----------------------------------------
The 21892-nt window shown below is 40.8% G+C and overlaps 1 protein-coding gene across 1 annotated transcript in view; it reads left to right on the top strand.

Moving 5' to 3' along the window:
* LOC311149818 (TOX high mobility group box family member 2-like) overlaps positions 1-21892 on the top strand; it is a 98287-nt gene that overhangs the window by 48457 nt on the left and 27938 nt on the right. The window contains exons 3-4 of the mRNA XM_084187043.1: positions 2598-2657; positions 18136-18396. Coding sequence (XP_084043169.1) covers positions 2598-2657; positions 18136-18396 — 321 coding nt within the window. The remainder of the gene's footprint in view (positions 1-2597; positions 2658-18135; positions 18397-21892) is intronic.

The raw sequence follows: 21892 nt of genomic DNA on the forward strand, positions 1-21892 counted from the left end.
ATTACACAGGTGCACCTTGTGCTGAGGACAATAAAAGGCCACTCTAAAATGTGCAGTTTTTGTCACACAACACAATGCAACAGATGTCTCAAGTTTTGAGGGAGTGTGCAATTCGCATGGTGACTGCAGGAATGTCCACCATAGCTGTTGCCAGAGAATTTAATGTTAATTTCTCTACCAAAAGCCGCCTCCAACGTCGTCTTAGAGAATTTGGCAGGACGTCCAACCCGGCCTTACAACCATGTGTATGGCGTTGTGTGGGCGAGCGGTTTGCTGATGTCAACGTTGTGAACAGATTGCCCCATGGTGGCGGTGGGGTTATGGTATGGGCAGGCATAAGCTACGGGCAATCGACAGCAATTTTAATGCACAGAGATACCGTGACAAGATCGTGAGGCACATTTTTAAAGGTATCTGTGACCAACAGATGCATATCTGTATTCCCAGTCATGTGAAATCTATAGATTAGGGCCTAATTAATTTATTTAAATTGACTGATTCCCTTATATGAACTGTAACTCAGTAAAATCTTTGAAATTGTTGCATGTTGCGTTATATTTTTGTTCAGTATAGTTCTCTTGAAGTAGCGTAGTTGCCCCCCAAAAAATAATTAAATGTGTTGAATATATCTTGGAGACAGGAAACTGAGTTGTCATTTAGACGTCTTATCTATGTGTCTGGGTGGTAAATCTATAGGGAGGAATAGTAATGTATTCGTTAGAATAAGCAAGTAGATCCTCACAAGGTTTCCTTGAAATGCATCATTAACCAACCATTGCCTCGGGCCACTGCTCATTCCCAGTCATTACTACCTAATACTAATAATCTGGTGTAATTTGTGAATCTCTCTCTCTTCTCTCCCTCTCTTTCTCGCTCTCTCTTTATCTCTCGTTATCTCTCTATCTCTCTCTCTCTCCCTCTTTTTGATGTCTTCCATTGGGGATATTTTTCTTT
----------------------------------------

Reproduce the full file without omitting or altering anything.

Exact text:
The 21892-nt window shown below is 40.8% G+C and overlaps 1 protein-coding gene across 1 annotated transcript in view; it reads left to right on the top strand.

Moving 5' to 3' along the window:
* LOC311149818 (TOX high mobility group box family member 2-like) overlaps positions 1-21892 on the top strand; it is a 98287-nt gene that overhangs the window by 48457 nt on the left and 27938 nt on the right. The window contains exons 3-4 of the mRNA XM_084187043.1: positions 2598-2657; positions 18136-18396. Coding sequence (XP_084043169.1) covers positions 2598-2657; positions 18136-18396 — 321 coding nt within the window. The remainder of the gene's footprint in view (positions 1-2597; positions 2658-18135; positions 18397-21892) is intronic.

The raw sequence follows: 21892 nt of genomic DNA on the forward strand, positions 1-21892 counted from the left end.
ATTACACAGGTGCACCTTGTGCTGAGGACAATAAAAGGCCACTCTAAAATGTGCAGTTTTTGTCACACAACACAATGCAACAGATGTCTCAAGTTTTGAGGGAGTGTGCAATTCGCATGGTGACTGCAGGAATGTCCACCATAGCTGTTGCCAGAGAATTTAATGTTAATTTCTCTACCAAAAGCCGCCTCCAACGTCGTCTTAGAGAATTTGGCAGGACGTCCAACCCGGCCTTACAACCATGTGTATGGCGTTGTGTGGGCGAGCGGTTTGCTGATGTCAACGTTGTGAACAGATTGCCCCATGGTGGCGGTGGGGTTATGGTATGGGCAGGCATAAGCTACGGGCAATCGACAGCAATTTTAATGCACAGAGATACCGTGACAAGATCGTGAGGCACATTTTTAAAGGTATCTGTGACCAACAGATGCATATCTGTATTCCCAGTCATGTGAAATCTATAGATTAGGGCCTAATTAATTTATTTAAATTGACTGATTCCCTTATATGAACTGTAACTCAGTAAAATCTTTGAAATTGTTGCATGTTGCGTTATATTTTTGTTCAGTATAGTTCTCTTGAAGTAGCGTAGTTGCCCCCCAAAAAATAATTAAATGTGTTGAATATATCTTGGAGACAGGAAACTGAGTTGTCATTTAGACGTCTTATCTATGTGTCTGGGTGGTAAATCTATAGGGAGGAATAGTAATGTATTCGTTAGAATAAGCAAGTAGATCCTCACAAGGTTTCCTTGAAATGCATCATTAACCAACCATTGCCTCGGGCCACTGCTCATTCCCAGTCATTACTACCTAATACTAATAATCTGGTGTAATTTGTGAATCTCTCTCTCTTCTCTCCCTCTCTTTCTCGCTCTCTCTTTATCTCTCGTTATCTCTCTATCTCTCTCTCTCTCCCTCTTTTTGATGTCTTCCATTGGGGATATTTTTCTTT